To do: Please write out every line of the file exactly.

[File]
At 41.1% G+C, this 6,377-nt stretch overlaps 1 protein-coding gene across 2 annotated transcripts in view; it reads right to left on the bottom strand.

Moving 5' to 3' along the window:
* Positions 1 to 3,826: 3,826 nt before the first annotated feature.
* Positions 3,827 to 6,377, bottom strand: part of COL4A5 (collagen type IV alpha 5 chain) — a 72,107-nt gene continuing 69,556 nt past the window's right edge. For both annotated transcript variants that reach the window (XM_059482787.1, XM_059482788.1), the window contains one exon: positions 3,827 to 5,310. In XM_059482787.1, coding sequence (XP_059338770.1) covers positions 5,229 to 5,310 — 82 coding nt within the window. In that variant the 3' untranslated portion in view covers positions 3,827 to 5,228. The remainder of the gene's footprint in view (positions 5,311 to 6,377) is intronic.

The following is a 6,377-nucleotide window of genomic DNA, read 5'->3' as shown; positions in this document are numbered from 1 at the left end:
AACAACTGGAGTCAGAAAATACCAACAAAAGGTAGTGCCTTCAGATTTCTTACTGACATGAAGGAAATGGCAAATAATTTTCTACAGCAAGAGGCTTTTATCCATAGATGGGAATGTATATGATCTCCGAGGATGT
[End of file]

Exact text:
At 41.1% G+C, this 6,377-nt stretch overlaps 1 protein-coding gene across 2 annotated transcripts in view; it reads right to left on the bottom strand.

Moving 5' to 3' along the window:
* Positions 1 to 3,826: 3,826 nt before the first annotated feature.
* Positions 3,827 to 6,377, bottom strand: part of COL4A5 (collagen type IV alpha 5 chain) — a 72,107-nt gene continuing 69,556 nt past the window's right edge. For both annotated transcript variants that reach the window (XM_059482787.1, XM_059482788.1), the window contains one exon: positions 3,827 to 5,310. In XM_059482787.1, coding sequence (XP_059338770.1) covers positions 5,229 to 5,310 — 82 coding nt within the window. In that variant the 3' untranslated portion in view covers positions 3,827 to 5,228. The remainder of the gene's footprint in view (positions 5,311 to 6,377) is intronic.

The following is a 6,377-nucleotide window of genomic DNA, read 5'->3' as shown; positions in this document are numbered from 1 at the left end:
AACAACTGGAGTCAGAAAATACCAACAAAAGGTAGTGCCTTCAGATTTCTTACTGACATGAAGGAAATGGCAAATAATTTTCTACAGCAAGAGGCTTTTATCCATAGATGGGAATGTATATGATCTCCGAGGATGT